Mar. 2, 1999: The New Carissa heads to sea, but jubilation turns to horror when, at 5:18 p.m. and about 40 miles out, the towline snaps amid one of the fiercest storms of the winter. The Sea Victory puts out an alert that the New Carissa is "freedrifting" on a northnortheast course at 6 mph.
 
Mar. 3, 1999: The New Carissa runs aground near Waldport about sunrise and begins leaking again.
 
Mar. 8, 1999: The Sea Victory yanks the bow off the beach again and heads to sea, reaching its rendezvous with a Navy destroyer three days later.


 
March 11, 1999: After the destroyer fails to scuttle the bow with explosives and artillery shells, a Navy submarine fires a torpedo, sinking the bow in 10,000 feet of water.
 
March 22, 1999: Global Diving and Marine of Seattle began removing paint, solvents and oil from the stern section.
 
May 7, 1999: Fred Devine Diving & Salvage of Portland and Donjon Marine Co. of Hillside, N.J., form a joint venture that wins the contract from the ship's owners to remove the stern.
 
June 5, 1999: Crews begin dismantling parts of the stern.
 
July 7, 1999: A derrick barge arrives in Coos Bay after a 5,700-mile journey through the Panama Canal from Newark, N.J. After weeks of delays, salvage crews cut the structure in half, and divers patch cracks in the engine room.
 
Oct. 5, 1999: The Salvage Chief hooks lines to the stern and prepares to scour a channel in the sand through which the hulk can be pulled to deeper water and then towed to a burial site 46 miles offshore. Crews onboard pump water out of the engine room to add buoyancy. A large portion of the ship was successfully towed and buried, but the bulk of her stern still remained on the beach.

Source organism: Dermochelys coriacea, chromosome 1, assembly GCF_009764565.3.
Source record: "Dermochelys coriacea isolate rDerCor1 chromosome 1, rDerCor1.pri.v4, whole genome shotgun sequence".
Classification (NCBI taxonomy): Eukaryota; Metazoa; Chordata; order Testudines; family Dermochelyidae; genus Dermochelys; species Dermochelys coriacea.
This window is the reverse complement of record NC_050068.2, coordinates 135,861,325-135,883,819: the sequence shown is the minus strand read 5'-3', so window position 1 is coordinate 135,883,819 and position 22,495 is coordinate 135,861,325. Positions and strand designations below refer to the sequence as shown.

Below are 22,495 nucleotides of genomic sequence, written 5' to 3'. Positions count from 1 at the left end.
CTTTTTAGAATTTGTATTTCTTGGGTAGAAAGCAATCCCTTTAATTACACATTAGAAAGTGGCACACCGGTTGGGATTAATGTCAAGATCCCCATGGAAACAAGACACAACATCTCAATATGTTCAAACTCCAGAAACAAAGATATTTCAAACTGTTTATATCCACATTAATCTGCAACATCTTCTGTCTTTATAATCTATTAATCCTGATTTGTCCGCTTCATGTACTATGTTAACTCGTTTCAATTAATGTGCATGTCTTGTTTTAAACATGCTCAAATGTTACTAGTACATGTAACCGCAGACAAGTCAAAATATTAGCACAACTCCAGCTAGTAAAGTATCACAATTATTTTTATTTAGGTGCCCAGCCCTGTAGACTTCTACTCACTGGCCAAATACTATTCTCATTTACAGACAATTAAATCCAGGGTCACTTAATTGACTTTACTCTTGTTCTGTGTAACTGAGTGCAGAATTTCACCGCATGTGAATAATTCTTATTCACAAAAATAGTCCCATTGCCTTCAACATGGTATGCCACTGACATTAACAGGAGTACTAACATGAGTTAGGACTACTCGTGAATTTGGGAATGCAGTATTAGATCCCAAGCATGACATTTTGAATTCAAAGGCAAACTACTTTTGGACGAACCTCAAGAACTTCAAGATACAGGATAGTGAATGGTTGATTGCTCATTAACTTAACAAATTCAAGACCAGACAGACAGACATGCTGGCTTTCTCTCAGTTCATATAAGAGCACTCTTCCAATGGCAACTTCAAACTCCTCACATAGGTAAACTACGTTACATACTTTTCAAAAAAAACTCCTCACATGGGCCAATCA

Early 2001:  The ship's owners begin efforts to file a $96 million lawsuit against the federal government, charging bad navigational charts, lack of failure for a Coos Bay area bar pilot to advise against anchoring the ship due to expected harsh storms, and unpredictable weather as the cause for the ship's beaching. The lawsuit will not go to trial until 2004.
 
April 3, 2001:  Captain John Noble, an independent salvage consultant for Portland salvage expert Bill Milwee, presented a review of options for removing the remaining portions of the New Carissa. The review was commissioned and paid for by the ship's owners. Captain Noble's recommendation was to leave her in place on the beach, citing high risk to salvage workers if removal were attempted.
 
April 11, 2001: Gov. Kitzhaber (left), unhappy with the stalled removal of the New Carissa, announced the state would hire its own consultant to review a salvage expert's claim that the ship's remains should be left on the Coos Bay beach.
 
June 2001: A federal jury awarded Clausen Oyster Co. a $1.4 million judgment against the New Carissa interests for damages to the company's oyster beds in Coos Bay.
 
August 2001: A consulting firm conducted soil testing near the shipwreck for an Environmental Impact Study for removal of the vessel commissioned by the ship's owners.
 
August 2001: In response to the $96 million lawsuit filed by the ship's owners, the state sues for $7 million to clean up the oil spill.
 
Oct. 3, 2001:  The state of Oregon filed a lawsuit against the ship's owners, including Green Atlas Shipping S.A., TMM Co. Ltd, the Japanese operator of the vessel, and Taiheiyo Kaiun Co., the parent company of both. The state lawsuit filed in Coos County charges trespass on the state's beach and sought a court order to remove the remainder of the ship, storage charges, the restoration of the beach to its original condition, and monetary relief.